Morocco: Before and After

As our ride around Morocco comes to close it’s interesting to separate my “mind’s eye” preconception of what the country would be like from the impression after a few weeks here. Firstly I though it was all desert and that’s totally wrong. Like NZ the central mountain range makes all the difference. In this case west of the Atlas is green, east is Sahara dry. And in the north it’s just green all together, the Rif mountains are covered with forest and farms.



Next, this is a Muslim country and so of course one psychologically prepares for no beer. Wrong. Casablanca, Flag Special and Stork are all beers made in this 99% Muslim country. Go figure. Well that’s the good news, the bad is that the further you are from cosmopolitan cities the less likely you are to find any of them – so that’s more like a Muslim community!

Thirdly, it’s in Africa so you expect it be stuffed economically. After all that’s our general preconception of authoritarian regimes. Wrong, it really does appear to be going places, GDP growth is consistently strong, and the level of investment in infrastructure and property development is impressive. The reason is that proximity to Europe and a relatively stable “partly free” political situation proves to be very attractive to foreign suitors keen to have strong trade and investment links. Morocco is welcoming of FDI and UAE, France, Spain and China are all investing significantly here.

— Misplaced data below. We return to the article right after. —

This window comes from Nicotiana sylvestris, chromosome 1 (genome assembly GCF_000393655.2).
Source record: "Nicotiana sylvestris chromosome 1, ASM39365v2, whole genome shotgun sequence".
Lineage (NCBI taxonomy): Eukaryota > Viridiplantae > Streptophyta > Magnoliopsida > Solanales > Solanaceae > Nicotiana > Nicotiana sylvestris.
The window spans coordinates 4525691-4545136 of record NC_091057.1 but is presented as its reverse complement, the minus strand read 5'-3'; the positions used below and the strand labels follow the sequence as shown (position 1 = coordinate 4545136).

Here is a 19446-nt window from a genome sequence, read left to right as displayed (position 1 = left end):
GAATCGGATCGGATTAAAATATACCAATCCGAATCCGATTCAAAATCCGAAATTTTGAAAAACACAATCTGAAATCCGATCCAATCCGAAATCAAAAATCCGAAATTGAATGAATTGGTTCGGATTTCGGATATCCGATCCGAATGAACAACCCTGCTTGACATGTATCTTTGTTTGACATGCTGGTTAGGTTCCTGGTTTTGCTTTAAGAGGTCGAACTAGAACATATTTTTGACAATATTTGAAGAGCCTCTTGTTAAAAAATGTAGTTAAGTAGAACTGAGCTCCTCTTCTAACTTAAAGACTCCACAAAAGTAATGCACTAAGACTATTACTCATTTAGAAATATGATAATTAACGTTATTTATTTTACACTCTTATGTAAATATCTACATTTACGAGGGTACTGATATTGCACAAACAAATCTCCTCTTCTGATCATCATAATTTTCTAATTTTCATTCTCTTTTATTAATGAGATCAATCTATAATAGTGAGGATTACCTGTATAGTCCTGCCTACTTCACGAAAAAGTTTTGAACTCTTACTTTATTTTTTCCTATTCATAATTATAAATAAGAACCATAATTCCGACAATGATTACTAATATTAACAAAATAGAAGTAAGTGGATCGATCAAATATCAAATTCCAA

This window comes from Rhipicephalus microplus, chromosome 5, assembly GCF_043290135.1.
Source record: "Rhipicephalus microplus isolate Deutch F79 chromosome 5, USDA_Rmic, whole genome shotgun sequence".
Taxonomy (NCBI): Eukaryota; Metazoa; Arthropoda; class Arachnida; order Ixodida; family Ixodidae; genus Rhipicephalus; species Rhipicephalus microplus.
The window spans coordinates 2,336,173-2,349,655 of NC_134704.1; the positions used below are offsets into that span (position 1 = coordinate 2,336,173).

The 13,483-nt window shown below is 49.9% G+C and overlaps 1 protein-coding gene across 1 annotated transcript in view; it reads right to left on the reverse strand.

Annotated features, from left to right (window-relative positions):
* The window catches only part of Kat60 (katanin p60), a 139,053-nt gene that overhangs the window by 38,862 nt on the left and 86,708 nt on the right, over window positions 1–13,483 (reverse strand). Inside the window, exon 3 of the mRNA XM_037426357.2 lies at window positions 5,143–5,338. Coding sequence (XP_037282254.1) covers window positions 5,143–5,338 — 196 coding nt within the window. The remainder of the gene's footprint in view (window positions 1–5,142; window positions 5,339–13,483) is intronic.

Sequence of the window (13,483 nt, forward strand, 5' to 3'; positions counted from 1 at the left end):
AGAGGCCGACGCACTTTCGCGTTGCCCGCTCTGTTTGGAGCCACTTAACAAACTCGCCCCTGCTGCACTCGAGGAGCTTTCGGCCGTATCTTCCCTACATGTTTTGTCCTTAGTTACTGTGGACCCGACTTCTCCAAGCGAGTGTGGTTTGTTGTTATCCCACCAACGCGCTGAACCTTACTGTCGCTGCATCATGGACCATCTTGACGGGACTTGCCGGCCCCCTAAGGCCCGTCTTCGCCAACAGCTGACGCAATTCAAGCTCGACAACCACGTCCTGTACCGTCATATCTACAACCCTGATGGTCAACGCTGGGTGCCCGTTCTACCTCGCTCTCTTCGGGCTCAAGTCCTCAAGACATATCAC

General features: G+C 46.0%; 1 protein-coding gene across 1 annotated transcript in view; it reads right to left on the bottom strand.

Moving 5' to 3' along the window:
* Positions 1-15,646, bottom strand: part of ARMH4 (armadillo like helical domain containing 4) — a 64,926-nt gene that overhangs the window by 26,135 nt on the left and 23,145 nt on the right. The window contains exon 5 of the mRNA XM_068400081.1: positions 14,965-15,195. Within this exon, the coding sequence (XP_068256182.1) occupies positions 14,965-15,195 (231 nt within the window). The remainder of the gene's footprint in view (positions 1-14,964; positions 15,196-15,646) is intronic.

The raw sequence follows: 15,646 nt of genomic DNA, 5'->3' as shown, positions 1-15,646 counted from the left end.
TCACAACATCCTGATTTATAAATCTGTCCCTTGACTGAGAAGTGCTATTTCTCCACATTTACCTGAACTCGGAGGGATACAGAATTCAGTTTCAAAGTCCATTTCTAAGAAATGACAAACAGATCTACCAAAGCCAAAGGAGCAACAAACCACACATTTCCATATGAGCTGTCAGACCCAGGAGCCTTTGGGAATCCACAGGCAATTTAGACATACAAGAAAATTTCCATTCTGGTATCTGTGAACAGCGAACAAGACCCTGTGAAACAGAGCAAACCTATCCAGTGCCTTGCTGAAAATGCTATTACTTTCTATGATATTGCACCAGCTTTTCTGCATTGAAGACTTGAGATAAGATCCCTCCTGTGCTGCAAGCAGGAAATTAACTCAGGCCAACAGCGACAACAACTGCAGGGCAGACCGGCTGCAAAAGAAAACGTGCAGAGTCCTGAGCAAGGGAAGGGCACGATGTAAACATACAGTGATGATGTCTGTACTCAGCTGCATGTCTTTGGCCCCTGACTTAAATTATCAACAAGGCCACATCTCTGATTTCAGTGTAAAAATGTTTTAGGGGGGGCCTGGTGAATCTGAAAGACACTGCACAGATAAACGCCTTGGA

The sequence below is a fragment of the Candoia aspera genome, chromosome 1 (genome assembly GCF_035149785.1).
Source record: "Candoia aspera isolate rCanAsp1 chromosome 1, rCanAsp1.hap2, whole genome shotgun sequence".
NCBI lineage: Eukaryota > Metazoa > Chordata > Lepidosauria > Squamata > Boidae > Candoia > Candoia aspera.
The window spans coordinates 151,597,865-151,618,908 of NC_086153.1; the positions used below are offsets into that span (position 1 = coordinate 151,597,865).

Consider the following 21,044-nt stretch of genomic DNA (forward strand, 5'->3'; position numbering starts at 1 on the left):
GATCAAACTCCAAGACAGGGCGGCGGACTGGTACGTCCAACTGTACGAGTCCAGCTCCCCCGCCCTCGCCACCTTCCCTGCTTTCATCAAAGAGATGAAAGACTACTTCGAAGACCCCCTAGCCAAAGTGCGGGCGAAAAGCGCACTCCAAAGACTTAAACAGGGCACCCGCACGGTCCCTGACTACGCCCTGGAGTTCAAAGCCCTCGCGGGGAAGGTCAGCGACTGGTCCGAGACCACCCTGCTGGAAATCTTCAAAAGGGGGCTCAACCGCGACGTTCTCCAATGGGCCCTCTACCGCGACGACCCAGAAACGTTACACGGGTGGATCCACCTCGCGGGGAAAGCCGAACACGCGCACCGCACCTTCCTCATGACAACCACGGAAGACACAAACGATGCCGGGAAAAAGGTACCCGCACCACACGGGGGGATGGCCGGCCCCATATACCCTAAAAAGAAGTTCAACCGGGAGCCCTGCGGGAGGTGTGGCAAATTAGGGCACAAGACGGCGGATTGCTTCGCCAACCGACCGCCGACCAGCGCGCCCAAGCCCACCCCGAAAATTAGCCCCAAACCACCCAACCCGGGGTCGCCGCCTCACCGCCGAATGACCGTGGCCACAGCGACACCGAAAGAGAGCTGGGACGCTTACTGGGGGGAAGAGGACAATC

The people. Well being Muslim you expect it all to be Amani jeans for the young men and hijabs and burqas for the ladies. Wrong – many a young woman is in “westernised” apparel here, and it appears to be a trend spreading from the cities outwards.

Agriculture is 14% of GDP but employs over 50% of the people, so goatherds and shepherds proliferate in the countryside. They are poor. Tourism is on a roll and as mentioned in an earlier blog the internet is enabling people to open their homes via AirB&B-type arrangements. Marijuana, although illicit, is a significant earner. Talk about that more next.


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